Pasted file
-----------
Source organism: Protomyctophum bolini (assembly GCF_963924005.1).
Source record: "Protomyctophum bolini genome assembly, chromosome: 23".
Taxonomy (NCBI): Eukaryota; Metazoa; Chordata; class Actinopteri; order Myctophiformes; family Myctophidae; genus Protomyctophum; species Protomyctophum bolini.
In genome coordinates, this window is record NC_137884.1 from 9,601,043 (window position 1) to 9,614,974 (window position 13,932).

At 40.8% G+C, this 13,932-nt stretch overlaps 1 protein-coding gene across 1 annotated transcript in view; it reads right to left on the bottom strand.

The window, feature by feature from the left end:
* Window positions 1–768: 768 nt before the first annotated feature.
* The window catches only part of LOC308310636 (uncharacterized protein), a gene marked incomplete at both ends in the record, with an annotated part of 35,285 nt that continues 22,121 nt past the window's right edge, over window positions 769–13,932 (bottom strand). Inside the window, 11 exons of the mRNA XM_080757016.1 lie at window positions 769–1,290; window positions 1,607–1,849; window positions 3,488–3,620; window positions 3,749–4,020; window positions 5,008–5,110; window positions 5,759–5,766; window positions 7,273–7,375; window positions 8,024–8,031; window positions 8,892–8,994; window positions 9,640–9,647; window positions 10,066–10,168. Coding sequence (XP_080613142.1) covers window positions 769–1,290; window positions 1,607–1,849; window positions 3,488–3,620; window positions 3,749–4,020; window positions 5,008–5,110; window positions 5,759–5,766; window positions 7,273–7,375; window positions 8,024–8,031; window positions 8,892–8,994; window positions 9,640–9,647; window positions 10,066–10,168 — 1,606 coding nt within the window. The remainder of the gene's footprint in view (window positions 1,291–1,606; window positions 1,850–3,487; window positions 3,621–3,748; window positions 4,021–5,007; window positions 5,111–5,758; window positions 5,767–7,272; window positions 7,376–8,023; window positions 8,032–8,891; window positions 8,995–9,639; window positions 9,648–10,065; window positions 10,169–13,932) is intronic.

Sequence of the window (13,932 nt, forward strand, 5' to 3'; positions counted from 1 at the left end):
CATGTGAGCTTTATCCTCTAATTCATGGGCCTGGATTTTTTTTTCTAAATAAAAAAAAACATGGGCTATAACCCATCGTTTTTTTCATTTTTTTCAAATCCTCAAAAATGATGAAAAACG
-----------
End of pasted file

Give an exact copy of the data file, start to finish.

Source organism: Protomyctophum bolini (assembly GCF_963924005.1).
Source record: "Protomyctophum bolini genome assembly, chromosome: 23".
Taxonomy (NCBI): Eukaryota; Metazoa; Chordata; class Actinopteri; order Myctophiformes; family Myctophidae; genus Protomyctophum; species Protomyctophum bolini.
In genome coordinates, this window is record NC_137884.1 from 9,601,043 (window position 1) to 9,614,974 (window position 13,932).

At 40.8% G+C, this 13,932-nt stretch overlaps 1 protein-coding gene across 1 annotated transcript in view; it reads right to left on the bottom strand.

The window, feature by feature from the left end:
* Window positions 1–768: 768 nt before the first annotated feature.
* The window catches only part of LOC308310636 (uncharacterized protein), a gene marked incomplete at both ends in the record, with an annotated part of 35,285 nt that continues 22,121 nt past the window's right edge, over window positions 769–13,932 (bottom strand). Inside the window, 11 exons of the mRNA XM_080757016.1 lie at window positions 769–1,290; window positions 1,607–1,849; window positions 3,488–3,620; window positions 3,749–4,020; window positions 5,008–5,110; window positions 5,759–5,766; window positions 7,273–7,375; window positions 8,024–8,031; window positions 8,892–8,994; window positions 9,640–9,647; window positions 10,066–10,168. Coding sequence (XP_080613142.1) covers window positions 769–1,290; window positions 1,607–1,849; window positions 3,488–3,620; window positions 3,749–4,020; window positions 5,008–5,110; window positions 5,759–5,766; window positions 7,273–7,375; window positions 8,024–8,031; window positions 8,892–8,994; window positions 9,640–9,647; window positions 10,066–10,168 — 1,606 coding nt within the window. The remainder of the gene's footprint in view (window positions 1,291–1,606; window positions 1,850–3,487; window positions 3,621–3,748; window positions 4,021–5,007; window positions 5,111–5,758; window positions 5,767–7,272; window positions 7,376–8,023; window positions 8,032–8,891; window positions 8,995–9,639; window positions 9,648–10,065; window positions 10,169–13,932) is intronic.

Sequence of the window (13,932 nt, forward strand, 5' to 3'; positions counted from 1 at the left end):
CATGTGAGCTTTATCCTCTAATTCATGGGCCTGGATTTTTTTTTCTAAATAAAAAAAAACATGGGCTATAACCCATCGTTTTTTTCATTTTTTTCAAATCCTCAAAAATGATGAAAAACG